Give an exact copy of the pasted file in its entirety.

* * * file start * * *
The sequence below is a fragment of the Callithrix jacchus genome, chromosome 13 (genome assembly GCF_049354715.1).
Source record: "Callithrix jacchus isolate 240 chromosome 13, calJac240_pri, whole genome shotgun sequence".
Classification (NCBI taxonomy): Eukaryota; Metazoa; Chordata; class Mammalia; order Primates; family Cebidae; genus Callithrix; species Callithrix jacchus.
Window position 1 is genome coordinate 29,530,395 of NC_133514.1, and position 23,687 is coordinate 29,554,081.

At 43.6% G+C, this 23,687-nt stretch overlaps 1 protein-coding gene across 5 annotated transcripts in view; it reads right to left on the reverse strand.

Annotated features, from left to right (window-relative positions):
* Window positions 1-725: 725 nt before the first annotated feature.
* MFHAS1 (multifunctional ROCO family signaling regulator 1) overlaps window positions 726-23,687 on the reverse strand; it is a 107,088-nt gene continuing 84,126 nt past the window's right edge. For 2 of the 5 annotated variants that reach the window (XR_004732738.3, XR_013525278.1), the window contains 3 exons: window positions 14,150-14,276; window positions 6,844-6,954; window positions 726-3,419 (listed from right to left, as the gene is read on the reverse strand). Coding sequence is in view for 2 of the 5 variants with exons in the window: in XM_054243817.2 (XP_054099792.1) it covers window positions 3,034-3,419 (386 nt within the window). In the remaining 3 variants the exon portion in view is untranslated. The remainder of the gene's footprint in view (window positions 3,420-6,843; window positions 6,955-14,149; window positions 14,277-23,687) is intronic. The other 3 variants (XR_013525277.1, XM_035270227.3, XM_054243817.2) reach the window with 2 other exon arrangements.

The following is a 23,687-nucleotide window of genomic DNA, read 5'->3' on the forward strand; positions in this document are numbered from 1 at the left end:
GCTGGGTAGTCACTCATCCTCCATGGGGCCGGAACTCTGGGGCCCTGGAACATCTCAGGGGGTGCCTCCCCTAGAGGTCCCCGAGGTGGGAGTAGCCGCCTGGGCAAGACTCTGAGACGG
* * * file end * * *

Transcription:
The sequence below is a fragment of the Callithrix jacchus genome, chromosome 13 (genome assembly GCF_049354715.1).
Source record: "Callithrix jacchus isolate 240 chromosome 13, calJac240_pri, whole genome shotgun sequence".
Classification (NCBI taxonomy): Eukaryota; Metazoa; Chordata; class Mammalia; order Primates; family Cebidae; genus Callithrix; species Callithrix jacchus.
Window position 1 is genome coordinate 29,530,395 of NC_133514.1, and position 23,687 is coordinate 29,554,081.

At 43.6% G+C, this 23,687-nt stretch overlaps 1 protein-coding gene across 5 annotated transcripts in view; it reads right to left on the reverse strand.

Annotated features, from left to right (window-relative positions):
* Window positions 1-725: 725 nt before the first annotated feature.
* MFHAS1 (multifunctional ROCO family signaling regulator 1) overlaps window positions 726-23,687 on the reverse strand; it is a 107,088-nt gene continuing 84,126 nt past the window's right edge. For 2 of the 5 annotated variants that reach the window (XR_004732738.3, XR_013525278.1), the window contains 3 exons: window positions 14,150-14,276; window positions 6,844-6,954; window positions 726-3,419 (listed from right to left, as the gene is read on the reverse strand). Coding sequence is in view for 2 of the 5 variants with exons in the window: in XM_054243817.2 (XP_054099792.1) it covers window positions 3,034-3,419 (386 nt within the window). In the remaining 3 variants the exon portion in view is untranslated. The remainder of the gene's footprint in view (window positions 3,420-6,843; window positions 6,955-14,149; window positions 14,277-23,687) is intronic. The other 3 variants (XR_013525277.1, XM_035270227.3, XM_054243817.2) reach the window with 2 other exon arrangements.

The following is a 23,687-nucleotide window of genomic DNA, read 5'->3' on the forward strand; positions in this document are numbered from 1 at the left end:
GCTGGGTAGTCACTCATCCTCCATGGGGCCGGAACTCTGGGGCCCTGGAACATCTCAGGGGGTGCCTCCCCTAGAGGTCCCCGAGGTGGGAGTAGCCGCCTGGGCAAGACTCTGAGACGG